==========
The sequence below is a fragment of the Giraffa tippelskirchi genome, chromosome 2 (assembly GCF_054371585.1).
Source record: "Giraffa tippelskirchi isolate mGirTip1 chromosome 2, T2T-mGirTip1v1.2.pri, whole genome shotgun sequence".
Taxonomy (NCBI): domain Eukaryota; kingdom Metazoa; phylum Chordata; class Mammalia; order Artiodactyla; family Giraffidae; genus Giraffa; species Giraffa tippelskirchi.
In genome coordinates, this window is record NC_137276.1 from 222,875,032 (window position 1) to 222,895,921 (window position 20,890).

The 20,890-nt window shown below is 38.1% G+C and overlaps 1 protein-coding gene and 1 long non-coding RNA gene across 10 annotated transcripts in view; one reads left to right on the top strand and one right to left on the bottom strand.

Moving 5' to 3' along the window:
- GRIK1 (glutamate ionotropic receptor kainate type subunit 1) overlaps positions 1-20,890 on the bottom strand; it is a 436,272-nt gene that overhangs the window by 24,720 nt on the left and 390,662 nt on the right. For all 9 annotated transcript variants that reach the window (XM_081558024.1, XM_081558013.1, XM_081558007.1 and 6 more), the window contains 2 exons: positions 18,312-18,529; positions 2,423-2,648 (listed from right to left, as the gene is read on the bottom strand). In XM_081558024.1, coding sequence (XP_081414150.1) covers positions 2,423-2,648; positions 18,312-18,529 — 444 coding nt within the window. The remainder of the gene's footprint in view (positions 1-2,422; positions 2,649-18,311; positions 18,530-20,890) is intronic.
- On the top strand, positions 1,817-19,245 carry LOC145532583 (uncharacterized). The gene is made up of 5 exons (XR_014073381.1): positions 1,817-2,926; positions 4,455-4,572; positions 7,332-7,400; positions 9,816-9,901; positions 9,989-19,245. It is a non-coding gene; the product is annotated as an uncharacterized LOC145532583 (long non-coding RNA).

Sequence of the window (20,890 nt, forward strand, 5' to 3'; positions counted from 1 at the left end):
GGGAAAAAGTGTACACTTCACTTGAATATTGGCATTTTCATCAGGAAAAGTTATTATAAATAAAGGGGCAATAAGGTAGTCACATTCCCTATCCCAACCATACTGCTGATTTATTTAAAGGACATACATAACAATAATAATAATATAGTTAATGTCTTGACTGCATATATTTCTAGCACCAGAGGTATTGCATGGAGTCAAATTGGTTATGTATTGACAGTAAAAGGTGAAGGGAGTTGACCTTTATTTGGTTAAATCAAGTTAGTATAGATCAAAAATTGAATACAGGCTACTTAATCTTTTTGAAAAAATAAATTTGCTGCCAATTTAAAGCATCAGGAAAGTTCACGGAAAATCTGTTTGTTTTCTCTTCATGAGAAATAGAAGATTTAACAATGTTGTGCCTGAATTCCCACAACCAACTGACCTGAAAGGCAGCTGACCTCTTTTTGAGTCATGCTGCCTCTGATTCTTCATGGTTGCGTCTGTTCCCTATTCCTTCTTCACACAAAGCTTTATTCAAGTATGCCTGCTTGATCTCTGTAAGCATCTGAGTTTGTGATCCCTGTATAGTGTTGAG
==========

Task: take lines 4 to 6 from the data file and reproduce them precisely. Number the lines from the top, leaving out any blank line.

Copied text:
In genome coordinates, this window is record NC_137276.1 from 222,875,032 (window position 1) to 222,895,921 (window position 20,890).

The 20,890-nt window shown below is 38.1% G+C and overlaps 1 protein-coding gene and 1 long non-coding RNA gene across 10 annotated transcripts in view; one reads left to right on the top strand and one right to left on the bottom strand.

Moving 5' to 3' along the window: